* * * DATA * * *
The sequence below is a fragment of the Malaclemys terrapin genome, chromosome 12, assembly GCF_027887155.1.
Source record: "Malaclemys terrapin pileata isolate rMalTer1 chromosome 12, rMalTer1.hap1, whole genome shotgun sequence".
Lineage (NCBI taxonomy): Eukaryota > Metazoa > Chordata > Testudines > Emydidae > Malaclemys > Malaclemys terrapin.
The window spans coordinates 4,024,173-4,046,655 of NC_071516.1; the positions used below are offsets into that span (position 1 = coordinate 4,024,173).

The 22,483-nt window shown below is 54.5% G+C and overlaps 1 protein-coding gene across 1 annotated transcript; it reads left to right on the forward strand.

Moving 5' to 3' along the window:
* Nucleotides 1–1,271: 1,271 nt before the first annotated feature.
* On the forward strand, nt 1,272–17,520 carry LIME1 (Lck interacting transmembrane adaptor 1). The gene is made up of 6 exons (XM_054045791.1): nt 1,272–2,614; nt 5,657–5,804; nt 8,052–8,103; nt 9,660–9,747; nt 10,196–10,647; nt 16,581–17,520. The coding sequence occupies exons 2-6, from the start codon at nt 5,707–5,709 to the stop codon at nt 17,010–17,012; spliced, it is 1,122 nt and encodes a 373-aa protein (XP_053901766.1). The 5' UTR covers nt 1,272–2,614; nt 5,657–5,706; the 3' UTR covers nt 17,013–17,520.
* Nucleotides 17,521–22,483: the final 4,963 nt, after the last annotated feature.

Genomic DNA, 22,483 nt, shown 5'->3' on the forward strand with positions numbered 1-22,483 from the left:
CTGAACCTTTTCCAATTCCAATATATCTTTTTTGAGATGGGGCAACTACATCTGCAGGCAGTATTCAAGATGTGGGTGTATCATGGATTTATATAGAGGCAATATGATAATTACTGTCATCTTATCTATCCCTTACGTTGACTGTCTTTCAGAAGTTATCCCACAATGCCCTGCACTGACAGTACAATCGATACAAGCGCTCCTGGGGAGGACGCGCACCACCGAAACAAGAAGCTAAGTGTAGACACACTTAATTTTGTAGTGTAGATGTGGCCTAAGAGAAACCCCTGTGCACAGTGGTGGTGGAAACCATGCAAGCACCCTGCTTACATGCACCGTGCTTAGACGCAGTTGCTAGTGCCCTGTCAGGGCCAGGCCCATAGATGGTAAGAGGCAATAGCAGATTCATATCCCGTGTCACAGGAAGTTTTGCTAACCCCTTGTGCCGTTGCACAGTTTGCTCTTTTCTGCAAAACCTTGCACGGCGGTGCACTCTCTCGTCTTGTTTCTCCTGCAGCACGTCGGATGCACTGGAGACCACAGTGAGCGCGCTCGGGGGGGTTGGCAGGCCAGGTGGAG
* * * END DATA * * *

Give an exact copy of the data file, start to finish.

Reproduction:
The sequence below is a fragment of the Malaclemys terrapin genome, chromosome 12, assembly GCF_027887155.1.
Source record: "Malaclemys terrapin pileata isolate rMalTer1 chromosome 12, rMalTer1.hap1, whole genome shotgun sequence".
Lineage (NCBI taxonomy): Eukaryota > Metazoa > Chordata > Testudines > Emydidae > Malaclemys > Malaclemys terrapin.
The window spans coordinates 4,024,173-4,046,655 of NC_071516.1; the positions used below are offsets into that span (position 1 = coordinate 4,024,173).

The 22,483-nt window shown below is 54.5% G+C and overlaps 1 protein-coding gene across 1 annotated transcript; it reads left to right on the forward strand.

Moving 5' to 3' along the window:
* Nucleotides 1–1,271: 1,271 nt before the first annotated feature.
* On the forward strand, nt 1,272–17,520 carry LIME1 (Lck interacting transmembrane adaptor 1). The gene is made up of 6 exons (XM_054045791.1): nt 1,272–2,614; nt 5,657–5,804; nt 8,052–8,103; nt 9,660–9,747; nt 10,196–10,647; nt 16,581–17,520. The coding sequence occupies exons 2-6, from the start codon at nt 5,707–5,709 to the stop codon at nt 17,010–17,012; spliced, it is 1,122 nt and encodes a 373-aa protein (XP_053901766.1). The 5' UTR covers nt 1,272–2,614; nt 5,657–5,706; the 3' UTR covers nt 17,013–17,520.
* Nucleotides 17,521–22,483: the final 4,963 nt, after the last annotated feature.

Genomic DNA, 22,483 nt, shown 5'->3' on the forward strand with positions numbered 1-22,483 from the left:
CTGAACCTTTTCCAATTCCAATATATCTTTTTTGAGATGGGGCAACTACATCTGCAGGCAGTATTCAAGATGTGGGTGTATCATGGATTTATATAGAGGCAATATGATAATTACTGTCATCTTATCTATCCCTTACGTTGACTGTCTTTCAGAAGTTATCCCACAATGCCCTGCACTGACAGTACAATCGATACAAGCGCTCCTGGGGAGGACGCGCACCACCGAAACAAGAAGCTAAGTGTAGACACACTTAATTTTGTAGTGTAGATGTGGCCTAAGAGAAACCCCTGTGCACAGTGGTGGTGGAAACCATGCAAGCACCCTGCTTACATGCACCGTGCTTAGACGCAGTTGCTAGTGCCCTGTCAGGGCCAGGCCCATAGATGGTAAGAGGCAATAGCAGATTCATATCCCGTGTCACAGGAAGTTTTGCTAACCCCTTGTGCCGTTGCACAGTTTGCTCTTTTCTGCAAAACCTTGCACGGCGGTGCACTCTCTCGTCTTGTTTCTCCTGCAGCACGTCGGATGCACTGGAGACCACAGTGAGCGCGCTCGGGGGGGTTGGCAGGCCAGGTGGAG